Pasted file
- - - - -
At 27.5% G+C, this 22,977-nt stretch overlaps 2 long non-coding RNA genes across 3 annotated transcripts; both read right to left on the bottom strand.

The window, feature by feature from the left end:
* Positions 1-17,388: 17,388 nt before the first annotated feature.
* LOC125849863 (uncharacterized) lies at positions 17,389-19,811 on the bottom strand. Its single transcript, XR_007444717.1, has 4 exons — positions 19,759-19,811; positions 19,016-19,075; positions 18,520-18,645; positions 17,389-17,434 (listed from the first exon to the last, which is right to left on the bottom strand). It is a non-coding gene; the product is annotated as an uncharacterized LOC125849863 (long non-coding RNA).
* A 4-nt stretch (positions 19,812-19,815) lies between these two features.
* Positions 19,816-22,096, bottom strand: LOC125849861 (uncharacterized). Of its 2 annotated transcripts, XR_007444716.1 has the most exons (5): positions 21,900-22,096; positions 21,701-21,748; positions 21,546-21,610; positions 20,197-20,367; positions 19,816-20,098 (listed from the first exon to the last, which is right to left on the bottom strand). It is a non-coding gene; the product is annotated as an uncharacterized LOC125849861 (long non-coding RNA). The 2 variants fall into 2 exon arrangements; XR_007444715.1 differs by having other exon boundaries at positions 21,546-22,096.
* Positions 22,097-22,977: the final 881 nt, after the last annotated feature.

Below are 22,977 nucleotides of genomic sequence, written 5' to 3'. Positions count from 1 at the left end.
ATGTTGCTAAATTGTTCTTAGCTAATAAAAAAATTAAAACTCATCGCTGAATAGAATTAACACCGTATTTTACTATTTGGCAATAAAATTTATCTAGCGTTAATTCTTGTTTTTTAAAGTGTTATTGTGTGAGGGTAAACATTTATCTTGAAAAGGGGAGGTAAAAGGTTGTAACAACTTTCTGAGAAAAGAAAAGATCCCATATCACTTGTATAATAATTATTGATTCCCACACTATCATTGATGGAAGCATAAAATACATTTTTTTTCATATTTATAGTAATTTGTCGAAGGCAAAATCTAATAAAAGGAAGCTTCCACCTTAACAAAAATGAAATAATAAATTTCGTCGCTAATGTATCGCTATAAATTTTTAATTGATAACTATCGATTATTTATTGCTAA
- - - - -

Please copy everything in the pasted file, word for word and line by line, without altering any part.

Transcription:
At 27.5% G+C, this 22,977-nt stretch overlaps 2 long non-coding RNA genes across 3 annotated transcripts; both read right to left on the bottom strand.

The window, feature by feature from the left end:
* Positions 1-17,388: 17,388 nt before the first annotated feature.
* LOC125849863 (uncharacterized) lies at positions 17,389-19,811 on the bottom strand. Its single transcript, XR_007444717.1, has 4 exons — positions 19,759-19,811; positions 19,016-19,075; positions 18,520-18,645; positions 17,389-17,434 (listed from the first exon to the last, which is right to left on the bottom strand). It is a non-coding gene; the product is annotated as an uncharacterized LOC125849863 (long non-coding RNA).
* A 4-nt stretch (positions 19,812-19,815) lies between these two features.
* Positions 19,816-22,096, bottom strand: LOC125849861 (uncharacterized). Of its 2 annotated transcripts, XR_007444716.1 has the most exons (5): positions 21,900-22,096; positions 21,701-21,748; positions 21,546-21,610; positions 20,197-20,367; positions 19,816-20,098 (listed from the first exon to the last, which is right to left on the bottom strand). It is a non-coding gene; the product is annotated as an uncharacterized LOC125849861 (long non-coding RNA). The 2 variants fall into 2 exon arrangements; XR_007444715.1 differs by having other exon boundaries at positions 21,546-22,096.
* Positions 22,097-22,977: the final 881 nt, after the last annotated feature.

Below are 22,977 nucleotides of genomic sequence, written 5' to 3'. Positions count from 1 at the left end.
ATGTTGCTAAATTGTTCTTAGCTAATAAAAAAATTAAAACTCATCGCTGAATAGAATTAACACCGTATTTTACTATTTGGCAATAAAATTTATCTAGCGTTAATTCTTGTTTTTTAAAGTGTTATTGTGTGAGGGTAAACATTTATCTTGAAAAGGGGAGGTAAAAGGTTGTAACAACTTTCTGAGAAAAGAAAAGATCCCATATCACTTGTATAATAATTATTGATTCCCACACTATCATTGATGGAAGCATAAAATACATTTTTTTTCATATTTATAGTAATTTGTCGAAGGCAAAATCTAATAAAAGGAAGCTTCCACCTTAACAAAAATGAAATAATAAATTTCGTCGCTAATGTATCGCTATAAATTTTTAATTGATAACTATCGATTATTTATTGCTAA